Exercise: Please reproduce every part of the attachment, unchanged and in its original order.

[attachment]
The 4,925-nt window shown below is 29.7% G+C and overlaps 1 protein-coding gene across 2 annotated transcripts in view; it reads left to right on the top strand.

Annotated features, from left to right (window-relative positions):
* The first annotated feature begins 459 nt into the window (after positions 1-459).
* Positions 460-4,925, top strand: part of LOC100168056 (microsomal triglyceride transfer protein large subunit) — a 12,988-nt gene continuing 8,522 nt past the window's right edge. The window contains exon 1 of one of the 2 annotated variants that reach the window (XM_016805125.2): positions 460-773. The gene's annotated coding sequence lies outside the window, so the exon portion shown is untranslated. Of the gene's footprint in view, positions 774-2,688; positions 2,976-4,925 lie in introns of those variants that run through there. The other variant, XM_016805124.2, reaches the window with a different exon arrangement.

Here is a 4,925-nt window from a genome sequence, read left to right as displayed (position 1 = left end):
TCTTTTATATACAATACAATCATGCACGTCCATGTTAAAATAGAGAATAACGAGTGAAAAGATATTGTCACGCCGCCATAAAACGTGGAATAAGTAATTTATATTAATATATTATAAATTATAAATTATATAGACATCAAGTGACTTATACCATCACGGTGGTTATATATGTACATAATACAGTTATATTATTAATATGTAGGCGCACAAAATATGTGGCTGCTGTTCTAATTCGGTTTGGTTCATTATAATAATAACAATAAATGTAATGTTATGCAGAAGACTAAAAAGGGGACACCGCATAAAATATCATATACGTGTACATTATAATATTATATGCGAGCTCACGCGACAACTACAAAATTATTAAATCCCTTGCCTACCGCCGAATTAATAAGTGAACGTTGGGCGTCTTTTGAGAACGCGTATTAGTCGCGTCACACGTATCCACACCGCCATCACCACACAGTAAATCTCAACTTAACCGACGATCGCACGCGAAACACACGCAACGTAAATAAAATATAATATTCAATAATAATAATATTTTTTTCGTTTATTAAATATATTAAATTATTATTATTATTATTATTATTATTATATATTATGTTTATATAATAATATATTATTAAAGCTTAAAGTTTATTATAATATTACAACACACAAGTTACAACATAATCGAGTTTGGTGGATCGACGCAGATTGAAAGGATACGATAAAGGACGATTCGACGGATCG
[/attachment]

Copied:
The 4,925-nt window shown below is 29.7% G+C and overlaps 1 protein-coding gene across 2 annotated transcripts in view; it reads left to right on the top strand.

Annotated features, from left to right (window-relative positions):
* The first annotated feature begins 459 nt into the window (after positions 1-459).
* Positions 460-4,925, top strand: part of LOC100168056 (microsomal triglyceride transfer protein large subunit) — a 12,988-nt gene continuing 8,522 nt past the window's right edge. The window contains exon 1 of one of the 2 annotated variants that reach the window (XM_016805125.2): positions 460-773. The gene's annotated coding sequence lies outside the window, so the exon portion shown is untranslated. Of the gene's footprint in view, positions 774-2,688; positions 2,976-4,925 lie in introns of those variants that run through there. The other variant, XM_016805124.2, reaches the window with a different exon arrangement.

Here is a 4,925-nt window from a genome sequence, read left to right as displayed (position 1 = left end):
TCTTTTATATACAATACAATCATGCACGTCCATGTTAAAATAGAGAATAACGAGTGAAAAGATATTGTCACGCCGCCATAAAACGTGGAATAAGTAATTTATATTAATATATTATAAATTATAAATTATATAGACATCAAGTGACTTATACCATCACGGTGGTTATATATGTACATAATACAGTTATATTATTAATATGTAGGCGCACAAAATATGTGGCTGCTGTTCTAATTCGGTTTGGTTCATTATAATAATAACAATAAATGTAATGTTATGCAGAAGACTAAAAAGGGGACACCGCATAAAATATCATATACGTGTACATTATAATATTATATGCGAGCTCACGCGACAACTACAAAATTATTAAATCCCTTGCCTACCGCCGAATTAATAAGTGAACGTTGGGCGTCTTTTGAGAACGCGTATTAGTCGCGTCACACGTATCCACACCGCCATCACCACACAGTAAATCTCAACTTAACCGACGATCGCACGCGAAACACACGCAACGTAAATAAAATATAATATTCAATAATAATAATATTTTTTTCGTTTATTAAATATATTAAATTATTATTATTATTATTATTATTATTATATATTATGTTTATATAATAATATATTATTAAAGCTTAAAGTTTATTATAATATTACAACACACAAGTTACAACATAATCGAGTTTGGTGGATCGACGCAGATTGAAAGGATACGATAAAGGACGATTCGACGGATCG